For instance, if one microphone is 6″ away from the guitar and the other is 12″, the sound will arrive at different times. This will cause phase issues, making the combination of tracks sound weak when played together.

With that in mind, let’s cover how to mic an acoustic guitar with a few of the most effective techniques using two microphones.

Neck and Bridge Technique

A tried and true technique for recording guitar with two microphones is to place one at the 12th fret to get the neck sound and one facing the bridge itself.

This works well because you’re getting the full tone of the guitar in the body and warmth of the bridge below the sound hole which balances nicely with the sound and clarity of the strings and neck of the guitar at the 12th fret.

neck and bridge

When you blend the two tones together it sounds full and produces a very interesting stereo image. You get the low end and warmth on one side with the clarity on the other side, creating that full sound of the acoustic guitar across the entire mix.

Different microphones provide different interpretations of the sound you’re capturing. For instance, I mentioned using an AT2035 and SM81 for recording acoustic guitar earlier; I find the AT2035 produces a much brighter representation of my acoustic guitar at the 12th fret than my SM81 does which is a flatter kind of a response.

As such, when I’m using two microphones, I’ll point the brighter leaning AT2035 at the bridge to capture the warmer body sound of the guitar while I’ll point the flatter (or comparatively darker) SM81 at the 12th fret to get the brighter tone.

This creates a more similar tone between the two microphones as opposed to pointing the brighter mic at the brighter source and vice versa which would create more of a divide.

I mentioned I’d come back to this earlier but if you’re using an SM57 as part of your acoustic recording setup, I’d likewise use the SM57 on the 12th fret and whatever vocal microphone you have for the bridge. The SM57 provides a very flat response, so using it on sweet spot of the 12th fret will blend nicely with whatever other microphone you have capturing the bridge.

Whichever microphones you use, make sure they’re the same distance from the guitar itself to avoid phase issues as mentioned earlier.

There’s also a kind of golden rule with this technique which states whatever distance each microphone is from the guitar, you should multiply that by three for distancing the microphones apart from one another.

I find that generally 8″ from the guitar so roughly 24″ between microphones works well to get one aligned with the 12th fret and the other with the bridge, though the size of the guitar can affect this.

It can take a little trial and error to find that sweet spot, but again be sure to keep the guitar still so you get just the right balance of top and low end between the mics.

XY Recording Technique

The XY recording technique focuses entirely on that sweet spot of the 12th fret, albeit at an axis.

Note that it’s not a problem to slightly tilt the microphones in the above mentioned neck and bridge technique, but here we’re setting each microphone off axis by about 45 degree.

One microphone should be facing the 12th fret at an axis favoring the bridge, and the other favoring the neck, like so:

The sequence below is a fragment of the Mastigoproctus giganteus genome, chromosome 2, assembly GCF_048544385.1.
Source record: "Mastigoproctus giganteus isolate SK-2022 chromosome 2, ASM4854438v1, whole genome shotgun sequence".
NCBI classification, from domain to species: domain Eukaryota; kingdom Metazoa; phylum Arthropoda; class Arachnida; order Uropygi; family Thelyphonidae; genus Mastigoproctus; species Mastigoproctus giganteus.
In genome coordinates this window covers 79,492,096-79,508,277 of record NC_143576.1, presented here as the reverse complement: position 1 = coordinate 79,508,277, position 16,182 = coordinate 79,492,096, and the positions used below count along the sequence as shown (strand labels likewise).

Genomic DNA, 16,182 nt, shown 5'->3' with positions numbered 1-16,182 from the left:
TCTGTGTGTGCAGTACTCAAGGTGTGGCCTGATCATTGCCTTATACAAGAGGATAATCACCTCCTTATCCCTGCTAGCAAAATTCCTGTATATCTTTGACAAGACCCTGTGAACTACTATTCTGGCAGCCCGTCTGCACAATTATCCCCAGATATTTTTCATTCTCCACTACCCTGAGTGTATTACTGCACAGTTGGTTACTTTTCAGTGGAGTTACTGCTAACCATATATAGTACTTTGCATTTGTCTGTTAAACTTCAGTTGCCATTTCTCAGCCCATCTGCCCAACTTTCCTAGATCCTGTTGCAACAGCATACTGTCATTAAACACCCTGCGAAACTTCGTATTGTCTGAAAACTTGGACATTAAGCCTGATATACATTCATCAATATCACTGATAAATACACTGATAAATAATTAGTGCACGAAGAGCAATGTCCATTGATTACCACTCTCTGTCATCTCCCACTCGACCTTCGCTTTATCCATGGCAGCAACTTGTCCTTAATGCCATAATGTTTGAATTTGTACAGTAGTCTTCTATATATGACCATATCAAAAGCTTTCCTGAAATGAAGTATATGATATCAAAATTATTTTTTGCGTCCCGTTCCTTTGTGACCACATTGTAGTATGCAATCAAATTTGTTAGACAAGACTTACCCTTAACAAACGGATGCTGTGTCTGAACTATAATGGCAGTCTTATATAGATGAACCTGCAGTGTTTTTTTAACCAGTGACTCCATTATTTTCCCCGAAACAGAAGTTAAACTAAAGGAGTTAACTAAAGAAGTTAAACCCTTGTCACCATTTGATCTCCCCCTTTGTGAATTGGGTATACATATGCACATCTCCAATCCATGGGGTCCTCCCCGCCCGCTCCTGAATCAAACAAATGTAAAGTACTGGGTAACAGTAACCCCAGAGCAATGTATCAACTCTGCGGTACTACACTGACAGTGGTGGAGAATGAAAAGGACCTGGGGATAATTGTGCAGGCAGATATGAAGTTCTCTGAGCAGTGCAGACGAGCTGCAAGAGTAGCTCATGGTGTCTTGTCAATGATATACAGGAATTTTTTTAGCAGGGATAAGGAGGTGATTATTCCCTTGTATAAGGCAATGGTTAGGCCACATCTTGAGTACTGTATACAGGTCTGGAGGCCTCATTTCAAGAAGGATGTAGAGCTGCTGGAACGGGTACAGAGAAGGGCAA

xy recording technique

Like with the single microphone technique, you can adjust the distance or exact fret to taste for a brighter or warmer sound.

When you’re done, simply pan one track left and one right. This gives you a more uniform sound than the neck bridge technique I just mentioned which you may prefer, but you still get the width from panning the two.

Mid Side Mic Technique

The mid side mic technique is the most difficult of all of them because it requires some meticulous setting up, not to mention it requires a special microphone which isn’t cardioid patterned but bidirectional/figure 8.

This means the microphone is capable of recording both what it’s facing and what’s behind it, with its blind spot being the sides.

In the mid side mic technique, you need to point your cardioid microphone at your acoustic guitar (I once again recommend the 12th fret). The figure 8 microphone then needs to be placed directly above or below (without touching) the first microphone but turned 90 degrees:

mid side mic technique

Admittedly it can be a pain to set up the mic stands and once again it’s important to keep the guitar stationary relative to the mics while playing.

After you’ve recorded the performance, duplicate the figure 8 recorded track and pan it against the original hard left and right. Lastly, invert the phase of the duplicated track. Keep the cardioid track centered in the mix, then blend the figure 8 tracks on the sides in to taste.

The idea with the mid side mic technique and the effect this creates is it brings in some natural width for that guitar the more you blend in.

You can automate this so that it’s just the one track in the middle for the verses then bring in the side tracks on the chorus to give that guitar some natural presence as necessary.

Recording Guitar With Three Microphones

If you have a third microphone and a means of recording them all together, you can try different placements to get a more rounded sound.

I rarely use three microphones, but I will record DI from my acoustic when I record acoustic guitar and vocals for that third track just to help fill out the sound and space for stripped down performances.

Now that we’ve covered how to record acoustic guitar in depth, make sure you check out my tutorial on how to mix acoustic guitar to get the best EQ, compression, and other processing once you’ve gotten the perfect recorded performance.